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Wednesday, June 19, 2024

Justice Dept. approved CIA torture

The Justice Department in 2002 told the CIA that its interrogators would be safe from prosecution for violations of anti-torture laws if they believed "in good faith" that harsh techniques used to break prisoners' will would not cause "prolonged mental harm."


The Justice Department in 2002 told the CIA that its interrogators would be safe from prosecution for violations of anti-torture laws if they believed "in good faith" that harsh techniques used to break prisoners’ will would not cause "prolonged mental harm."

That heavily censored memo, released Thursday, approved the CIA’s harsh interrogation techniques method by method, but warned that if the circumstances changed, interrogators could be running afoul of anti-torture laws.

The Aug. 1, 2002, legal opinion signed by then-Assistant Attorney General Jay Bybee was issued the same day he wrote a memo for then-White House Counsel Alberto Gonzales defining torture as only those "extreme acts" that cause pain similar in intensity to that caused by death or organ failure.

The Bybee legal opinion defining torture was withdrawn more than two years later. Justice spokesman Peter Carr said Thursday the interrogation techniques currently authorized by the Bush administration are legal. It’s unclear, however, which of those outlined in the second memo are still being used. Attorney General Michael Mukasey has refused to address whether waterboarding, for example, is legal since the CIA no longer uses it.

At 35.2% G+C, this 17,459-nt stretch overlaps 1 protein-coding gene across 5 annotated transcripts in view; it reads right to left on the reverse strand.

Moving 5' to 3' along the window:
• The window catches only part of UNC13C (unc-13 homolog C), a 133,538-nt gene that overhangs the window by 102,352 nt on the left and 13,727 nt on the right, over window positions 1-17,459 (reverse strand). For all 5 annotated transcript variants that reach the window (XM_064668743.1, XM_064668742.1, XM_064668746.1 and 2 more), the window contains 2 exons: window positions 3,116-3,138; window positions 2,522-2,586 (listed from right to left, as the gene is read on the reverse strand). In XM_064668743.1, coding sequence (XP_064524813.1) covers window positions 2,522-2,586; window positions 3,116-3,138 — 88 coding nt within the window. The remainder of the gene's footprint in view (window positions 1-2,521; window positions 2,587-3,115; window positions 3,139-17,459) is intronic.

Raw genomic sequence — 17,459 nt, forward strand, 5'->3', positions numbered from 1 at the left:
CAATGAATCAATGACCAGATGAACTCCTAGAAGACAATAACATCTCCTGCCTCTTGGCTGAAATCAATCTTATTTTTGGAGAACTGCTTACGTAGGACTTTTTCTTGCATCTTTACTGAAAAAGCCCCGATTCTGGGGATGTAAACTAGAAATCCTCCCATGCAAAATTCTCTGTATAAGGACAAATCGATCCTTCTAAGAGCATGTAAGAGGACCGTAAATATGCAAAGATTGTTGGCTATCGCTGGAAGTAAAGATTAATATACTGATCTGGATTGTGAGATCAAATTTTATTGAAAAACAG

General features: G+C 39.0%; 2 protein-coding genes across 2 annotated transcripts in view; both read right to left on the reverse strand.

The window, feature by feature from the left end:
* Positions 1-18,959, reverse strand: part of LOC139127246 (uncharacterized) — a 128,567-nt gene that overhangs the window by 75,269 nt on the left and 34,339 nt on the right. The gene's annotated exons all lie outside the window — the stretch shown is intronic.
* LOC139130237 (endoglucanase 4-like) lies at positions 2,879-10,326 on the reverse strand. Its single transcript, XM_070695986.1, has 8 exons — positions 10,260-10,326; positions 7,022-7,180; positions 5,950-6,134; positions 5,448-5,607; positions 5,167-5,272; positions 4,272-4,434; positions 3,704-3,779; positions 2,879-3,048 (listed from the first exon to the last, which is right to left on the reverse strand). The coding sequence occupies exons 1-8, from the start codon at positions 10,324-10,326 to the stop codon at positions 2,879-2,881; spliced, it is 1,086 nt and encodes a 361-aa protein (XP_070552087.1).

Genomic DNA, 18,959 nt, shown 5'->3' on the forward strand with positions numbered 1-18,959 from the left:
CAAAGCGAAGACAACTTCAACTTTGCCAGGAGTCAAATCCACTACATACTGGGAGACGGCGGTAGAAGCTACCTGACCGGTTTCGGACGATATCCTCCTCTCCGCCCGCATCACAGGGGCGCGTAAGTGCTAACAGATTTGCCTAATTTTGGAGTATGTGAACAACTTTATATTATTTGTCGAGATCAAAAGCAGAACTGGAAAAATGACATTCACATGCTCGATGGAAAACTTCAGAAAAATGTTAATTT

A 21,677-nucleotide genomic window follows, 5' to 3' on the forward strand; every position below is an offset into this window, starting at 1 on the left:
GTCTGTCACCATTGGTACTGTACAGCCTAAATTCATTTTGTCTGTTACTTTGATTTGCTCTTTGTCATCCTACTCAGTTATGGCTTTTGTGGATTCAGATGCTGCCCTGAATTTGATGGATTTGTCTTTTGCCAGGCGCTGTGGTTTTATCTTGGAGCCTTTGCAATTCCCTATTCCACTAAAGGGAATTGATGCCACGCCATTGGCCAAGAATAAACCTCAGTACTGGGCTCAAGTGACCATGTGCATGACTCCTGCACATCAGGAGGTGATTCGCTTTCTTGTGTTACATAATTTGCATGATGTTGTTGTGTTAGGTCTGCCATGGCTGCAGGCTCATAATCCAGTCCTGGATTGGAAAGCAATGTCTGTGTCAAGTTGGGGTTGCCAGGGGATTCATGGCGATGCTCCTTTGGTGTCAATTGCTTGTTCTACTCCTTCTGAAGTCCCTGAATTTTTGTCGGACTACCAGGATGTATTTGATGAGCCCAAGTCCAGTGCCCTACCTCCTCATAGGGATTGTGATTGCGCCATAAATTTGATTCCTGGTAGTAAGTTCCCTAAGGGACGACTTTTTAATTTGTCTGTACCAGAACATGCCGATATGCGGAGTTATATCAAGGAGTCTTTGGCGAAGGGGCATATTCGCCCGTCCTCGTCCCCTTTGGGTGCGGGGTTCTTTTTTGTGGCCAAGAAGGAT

Waterboarding is a form of simulated drowning that critics call torture. CIA Director Michael Hayden banned waterboarding in 2006 but government officials have said it remains a possibility if approved by the attorney general, the CIA chief and the president.

Secret Bush administration memos authorizing harsh interrogation techniques have been made public starting in 2004, when the Abu Ghraib prison abuse scandal revealed detainee mistreatment. Thursday’s release adds to the growing record of the still secret program launched after the Sept. 11 terrorist attacks.

The new Bybee memo was obtained by the American Civil Liberties Union along with two other previously unreleased documents dealing with the CIA’s interrogation program. The Bybee memo specifically approved proposed interrogation techniques that were devised for use against al-Qaida suspects who were resistant to traditional questioning methods.

The standards used to judge how physically rough an interrogation could be are blacked out. But interrogations that stress a detainee psychologically or emotionally were not allowed to cause "prolonged mental harm." That was defined as harm lasting months or even years after the interrogation.

The memo suggests psychiatrists or psychologists should be consulted prior to interrogations to assess the likely mental health effect on the prisoner.

"The healthier the individual, the less likely that the use of any one procedure or set of procedures will result in prolonged mental harm," the memo states.